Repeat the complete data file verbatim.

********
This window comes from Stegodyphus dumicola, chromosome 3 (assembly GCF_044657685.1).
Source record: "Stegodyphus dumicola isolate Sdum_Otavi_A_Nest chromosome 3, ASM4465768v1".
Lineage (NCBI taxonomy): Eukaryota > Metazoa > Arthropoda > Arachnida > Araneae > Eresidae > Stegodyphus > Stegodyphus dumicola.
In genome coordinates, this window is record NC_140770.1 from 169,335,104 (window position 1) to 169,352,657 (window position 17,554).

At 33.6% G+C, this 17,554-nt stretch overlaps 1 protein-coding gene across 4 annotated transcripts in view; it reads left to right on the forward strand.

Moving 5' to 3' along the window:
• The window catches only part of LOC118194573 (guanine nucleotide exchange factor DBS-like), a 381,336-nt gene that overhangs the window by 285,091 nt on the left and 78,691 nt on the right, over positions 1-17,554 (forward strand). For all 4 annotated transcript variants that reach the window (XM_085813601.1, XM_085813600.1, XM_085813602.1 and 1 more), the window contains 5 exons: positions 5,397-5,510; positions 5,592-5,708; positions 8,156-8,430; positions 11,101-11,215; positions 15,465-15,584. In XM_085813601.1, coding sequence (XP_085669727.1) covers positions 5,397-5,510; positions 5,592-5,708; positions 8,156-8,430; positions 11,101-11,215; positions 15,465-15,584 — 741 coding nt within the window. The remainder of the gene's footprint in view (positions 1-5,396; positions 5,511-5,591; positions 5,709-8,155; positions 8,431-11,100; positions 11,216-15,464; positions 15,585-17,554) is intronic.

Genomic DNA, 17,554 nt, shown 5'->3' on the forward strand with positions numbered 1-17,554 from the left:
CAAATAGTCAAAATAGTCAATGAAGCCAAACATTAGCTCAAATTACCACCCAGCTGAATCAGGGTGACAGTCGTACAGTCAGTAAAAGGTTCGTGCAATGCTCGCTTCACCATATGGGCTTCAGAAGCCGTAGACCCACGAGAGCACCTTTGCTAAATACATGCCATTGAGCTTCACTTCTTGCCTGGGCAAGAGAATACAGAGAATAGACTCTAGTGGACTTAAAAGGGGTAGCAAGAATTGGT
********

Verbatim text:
This window comes from Stegodyphus dumicola, chromosome 3 (assembly GCF_044657685.1).
Source record: "Stegodyphus dumicola isolate Sdum_Otavi_A_Nest chromosome 3, ASM4465768v1".
Lineage (NCBI taxonomy): Eukaryota > Metazoa > Arthropoda > Arachnida > Araneae > Eresidae > Stegodyphus > Stegodyphus dumicola.
In genome coordinates, this window is record NC_140770.1 from 169,335,104 (window position 1) to 169,352,657 (window position 17,554).

At 33.6% G+C, this 17,554-nt stretch overlaps 1 protein-coding gene across 4 annotated transcripts in view; it reads left to right on the forward strand.

Moving 5' to 3' along the window:
• The window catches only part of LOC118194573 (guanine nucleotide exchange factor DBS-like), a 381,336-nt gene that overhangs the window by 285,091 nt on the left and 78,691 nt on the right, over positions 1-17,554 (forward strand). For all 4 annotated transcript variants that reach the window (XM_085813601.1, XM_085813600.1, XM_085813602.1 and 1 more), the window contains 5 exons: positions 5,397-5,510; positions 5,592-5,708; positions 8,156-8,430; positions 11,101-11,215; positions 15,465-15,584. In XM_085813601.1, coding sequence (XP_085669727.1) covers positions 5,397-5,510; positions 5,592-5,708; positions 8,156-8,430; positions 11,101-11,215; positions 15,465-15,584 — 741 coding nt within the window. The remainder of the gene's footprint in view (positions 1-5,396; positions 5,511-5,591; positions 5,709-8,155; positions 8,431-11,100; positions 11,216-15,464; positions 15,585-17,554) is intronic.

Genomic DNA, 17,554 nt, shown 5'->3' on the forward strand with positions numbered 1-17,554 from the left:
CAAATAGTCAAAATAGTCAATGAAGCCAAACATTAGCTCAAATTACCACCCAGCTGAATCAGGGTGACAGTCGTACAGTCAGTAAAAGGTTCGTGCAATGCTCGCTTCACCATATGGGCTTCAGAAGCCGTAGACCCACGAGAGCACCTTTGCTAAATACATGCCATTGAGCTTCACTTCTTGCCTGGGCAAGAGAATACAGAGAATAGACTCTAGTGGACTTAAAAGGGGTAGCAAGAATTGGT